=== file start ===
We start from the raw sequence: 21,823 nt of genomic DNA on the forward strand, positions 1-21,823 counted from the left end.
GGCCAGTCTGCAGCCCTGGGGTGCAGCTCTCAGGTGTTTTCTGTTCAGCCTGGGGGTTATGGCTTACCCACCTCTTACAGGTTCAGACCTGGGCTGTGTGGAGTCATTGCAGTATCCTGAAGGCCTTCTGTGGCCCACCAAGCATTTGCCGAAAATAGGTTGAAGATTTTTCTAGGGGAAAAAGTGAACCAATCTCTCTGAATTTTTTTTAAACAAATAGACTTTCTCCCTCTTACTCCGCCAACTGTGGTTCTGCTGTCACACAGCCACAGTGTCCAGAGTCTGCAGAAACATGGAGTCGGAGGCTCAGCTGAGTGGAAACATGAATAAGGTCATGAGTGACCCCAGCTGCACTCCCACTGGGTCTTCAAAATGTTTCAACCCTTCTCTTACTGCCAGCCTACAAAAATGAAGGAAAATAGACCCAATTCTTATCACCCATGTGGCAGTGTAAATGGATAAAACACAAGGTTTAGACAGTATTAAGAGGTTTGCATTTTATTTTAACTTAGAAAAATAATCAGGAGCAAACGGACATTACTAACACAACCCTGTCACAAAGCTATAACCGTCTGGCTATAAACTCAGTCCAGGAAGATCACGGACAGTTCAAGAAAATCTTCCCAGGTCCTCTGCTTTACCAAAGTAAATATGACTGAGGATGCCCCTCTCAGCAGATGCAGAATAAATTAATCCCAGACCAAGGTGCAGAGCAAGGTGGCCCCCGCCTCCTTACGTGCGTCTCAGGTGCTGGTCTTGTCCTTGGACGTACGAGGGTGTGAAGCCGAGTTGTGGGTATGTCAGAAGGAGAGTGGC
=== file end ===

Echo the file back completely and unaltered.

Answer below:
We start from the raw sequence: 21,823 nt of genomic DNA on the forward strand, positions 1-21,823 counted from the left end.
GGCCAGTCTGCAGCCCTGGGGTGCAGCTCTCAGGTGTTTTCTGTTCAGCCTGGGGGTTATGGCTTACCCACCTCTTACAGGTTCAGACCTGGGCTGTGTGGAGTCATTGCAGTATCCTGAAGGCCTTCTGTGGCCCACCAAGCATTTGCCGAAAATAGGTTGAAGATTTTTCTAGGGGAAAAAGTGAACCAATCTCTCTGAATTTTTTTTAAACAAATAGACTTTCTCCCTCTTACTCCGCCAACTGTGGTTCTGCTGTCACACAGCCACAGTGTCCAGAGTCTGCAGAAACATGGAGTCGGAGGCTCAGCTGAGTGGAAACATGAATAAGGTCATGAGTGACCCCAGCTGCACTCCCACTGGGTCTTCAAAATGTTTCAACCCTTCTCTTACTGCCAGCCTACAAAAATGAAGGAAAATAGACCCAATTCTTATCACCCATGTGGCAGTGTAAATGGATAAAACACAAGGTTTAGACAGTATTAAGAGGTTTGCATTTTATTTTAACTTAGAAAAATAATCAGGAGCAAACGGACATTACTAACACAACCCTGTCACAAAGCTATAACCGTCTGGCTATAAACTCAGTCCAGGAAGATCACGGACAGTTCAAGAAAATCTTCCCAGGTCCTCTGCTTTACCAAAGTAAATATGACTGAGGATGCCCCTCTCAGCAGATGCAGAATAAATTAATCCCAGACCAAGGTGCAGAGCAAGGTGGCCCCCGCCTCCTTACGTGCGTCTCAGGTGCTGGTCTTGTCCTTGGACGTACGAGGGTGTGAAGCCGAGTTGTGGGTATGTCAGAAGGAGAGTGGC